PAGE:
She used to start with fresh, ripe Italian Plumb Tomatoes, crushing them by hand and sieving out the skins and seeds. You can simply use two large (100 oz.) cans of Crushed Tomatoes.
Canned versus Fresh
Okay. This is as good a time as any to discuss the pros and cons of canned versus fresh vegetables.
Fresh veggies – unless you grew them yourself or got them from a local farmer’s market – are picked unripe in the far-off climes where they are grown. It takes up to two weeks for “fresh” Tomatoes, Sweet Peas, Green and Yellow Beans and other delicate produce to reach your supermarket from Florida, Arizona or California by truck; much longer from Chile, Argentina or Asia by ocean-going container ship.
Canned Tomatoes, on the other hand, are picked ripe and canned within a kilometre or so of where they grow. All their vine-ripened goodness is retained under hermetic seal until you bring out the can opener. And they are much more convenient than Mrs. Indovina’s way, even if they aren’t blessed with all that Mother’s love!
It’s the same with Kernel Corn, Green Peas and other frozen veggies. They are flash frozen within hours of being picked and their field fresh flavour, colour and nutritional value are locked in.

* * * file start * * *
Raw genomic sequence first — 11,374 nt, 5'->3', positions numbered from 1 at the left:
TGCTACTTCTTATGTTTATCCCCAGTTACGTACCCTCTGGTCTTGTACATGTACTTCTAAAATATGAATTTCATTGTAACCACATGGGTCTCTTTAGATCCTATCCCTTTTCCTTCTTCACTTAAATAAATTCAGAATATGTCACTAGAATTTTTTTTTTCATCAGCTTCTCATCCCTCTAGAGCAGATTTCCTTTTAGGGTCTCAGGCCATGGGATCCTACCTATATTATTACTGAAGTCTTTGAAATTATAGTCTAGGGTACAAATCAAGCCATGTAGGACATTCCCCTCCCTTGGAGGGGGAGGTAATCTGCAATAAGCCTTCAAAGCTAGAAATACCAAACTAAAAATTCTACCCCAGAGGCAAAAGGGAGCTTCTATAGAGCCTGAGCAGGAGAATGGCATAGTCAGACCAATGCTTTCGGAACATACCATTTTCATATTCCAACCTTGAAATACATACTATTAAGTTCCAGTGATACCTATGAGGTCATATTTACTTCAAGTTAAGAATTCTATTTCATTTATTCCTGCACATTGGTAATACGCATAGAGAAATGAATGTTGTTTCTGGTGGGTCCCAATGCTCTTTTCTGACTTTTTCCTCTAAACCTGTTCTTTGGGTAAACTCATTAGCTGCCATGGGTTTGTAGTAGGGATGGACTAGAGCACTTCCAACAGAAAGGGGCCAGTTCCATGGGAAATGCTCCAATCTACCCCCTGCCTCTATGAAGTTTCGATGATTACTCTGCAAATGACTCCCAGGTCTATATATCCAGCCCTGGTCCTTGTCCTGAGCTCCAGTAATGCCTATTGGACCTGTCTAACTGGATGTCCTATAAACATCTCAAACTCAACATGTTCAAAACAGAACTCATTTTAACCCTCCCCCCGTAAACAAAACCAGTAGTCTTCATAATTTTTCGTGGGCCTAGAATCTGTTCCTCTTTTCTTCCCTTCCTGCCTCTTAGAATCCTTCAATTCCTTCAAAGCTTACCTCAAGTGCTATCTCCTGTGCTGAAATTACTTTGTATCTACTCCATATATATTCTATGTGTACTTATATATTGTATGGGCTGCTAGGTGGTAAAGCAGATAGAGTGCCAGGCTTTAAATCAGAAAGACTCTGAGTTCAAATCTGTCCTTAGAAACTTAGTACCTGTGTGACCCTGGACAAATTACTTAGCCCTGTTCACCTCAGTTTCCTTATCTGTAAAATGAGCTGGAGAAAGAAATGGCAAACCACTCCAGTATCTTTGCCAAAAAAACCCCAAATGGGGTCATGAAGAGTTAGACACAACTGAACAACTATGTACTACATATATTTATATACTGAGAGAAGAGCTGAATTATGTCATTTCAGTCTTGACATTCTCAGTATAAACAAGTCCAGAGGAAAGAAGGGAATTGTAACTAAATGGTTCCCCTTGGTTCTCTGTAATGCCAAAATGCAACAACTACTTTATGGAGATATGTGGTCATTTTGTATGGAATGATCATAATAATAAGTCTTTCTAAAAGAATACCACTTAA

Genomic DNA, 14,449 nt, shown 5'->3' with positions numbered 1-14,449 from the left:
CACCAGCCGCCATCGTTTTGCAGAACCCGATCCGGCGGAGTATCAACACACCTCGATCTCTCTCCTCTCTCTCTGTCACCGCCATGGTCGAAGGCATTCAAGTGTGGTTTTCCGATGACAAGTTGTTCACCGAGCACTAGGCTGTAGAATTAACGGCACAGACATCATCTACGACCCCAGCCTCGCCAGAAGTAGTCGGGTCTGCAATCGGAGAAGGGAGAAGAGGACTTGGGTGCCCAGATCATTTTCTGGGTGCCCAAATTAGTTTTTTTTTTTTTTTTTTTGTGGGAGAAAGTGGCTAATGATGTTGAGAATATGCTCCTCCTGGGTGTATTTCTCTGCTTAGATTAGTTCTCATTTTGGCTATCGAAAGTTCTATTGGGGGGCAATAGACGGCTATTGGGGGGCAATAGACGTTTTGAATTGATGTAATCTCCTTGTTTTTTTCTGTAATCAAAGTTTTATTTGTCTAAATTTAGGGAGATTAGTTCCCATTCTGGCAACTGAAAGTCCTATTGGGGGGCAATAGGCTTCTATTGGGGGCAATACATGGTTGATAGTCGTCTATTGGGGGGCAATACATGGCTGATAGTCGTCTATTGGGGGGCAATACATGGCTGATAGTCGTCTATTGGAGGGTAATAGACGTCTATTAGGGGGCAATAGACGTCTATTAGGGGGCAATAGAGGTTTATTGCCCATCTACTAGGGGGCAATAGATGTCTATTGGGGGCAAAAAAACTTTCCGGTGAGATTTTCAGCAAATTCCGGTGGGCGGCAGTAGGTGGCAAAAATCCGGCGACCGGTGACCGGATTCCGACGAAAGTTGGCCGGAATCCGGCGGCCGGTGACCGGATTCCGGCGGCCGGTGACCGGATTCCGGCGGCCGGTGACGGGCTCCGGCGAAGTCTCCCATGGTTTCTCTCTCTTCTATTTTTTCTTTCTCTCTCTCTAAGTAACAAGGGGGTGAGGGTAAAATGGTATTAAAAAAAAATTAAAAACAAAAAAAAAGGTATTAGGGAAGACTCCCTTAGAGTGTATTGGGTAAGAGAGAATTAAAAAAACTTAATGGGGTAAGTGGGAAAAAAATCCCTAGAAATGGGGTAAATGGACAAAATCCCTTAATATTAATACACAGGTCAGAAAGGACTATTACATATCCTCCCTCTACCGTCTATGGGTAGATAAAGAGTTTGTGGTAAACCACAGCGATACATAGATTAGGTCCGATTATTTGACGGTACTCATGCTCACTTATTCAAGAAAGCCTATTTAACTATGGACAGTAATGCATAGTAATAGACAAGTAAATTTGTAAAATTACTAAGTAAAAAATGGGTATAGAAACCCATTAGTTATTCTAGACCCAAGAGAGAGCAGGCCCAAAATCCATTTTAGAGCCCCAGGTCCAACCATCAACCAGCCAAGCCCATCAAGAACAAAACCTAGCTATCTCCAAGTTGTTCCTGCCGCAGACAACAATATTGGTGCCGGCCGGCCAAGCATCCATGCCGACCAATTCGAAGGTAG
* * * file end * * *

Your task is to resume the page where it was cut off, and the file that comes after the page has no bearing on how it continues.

Now, you wouldn’t want anything but a nice slice of red, ripe Beefsteak Tomato on your best burger, or anything short of that perfect cob of Peaches ‘n Cream Sweet Corn at your summer cookout… But seasonal treats are only treats when you get them fresh-picked, locally, in season!
While you’re waiting for summer…
…You can finish off your Red Gravy.
Once the Tomatoes are in the pot, you should add two or three 6 oz. cans of Tomato paste. You also want to add a Bouquet Garni (if using fresh herbs) or a Sachet d’Espices at this point. For Red Gravy, you want to use Oregano, Thyme and Rosemary, with a couple of Bay Leaves, all bundled up like a little bouquet with a piece of cotton kitchen string or heavy sewing thread. (Do NOT use plastic string!) You can use dried herbs in the Sachet, which is nothing more than a little cheesecloth package tied up with string. It should remind you of a big tea bag.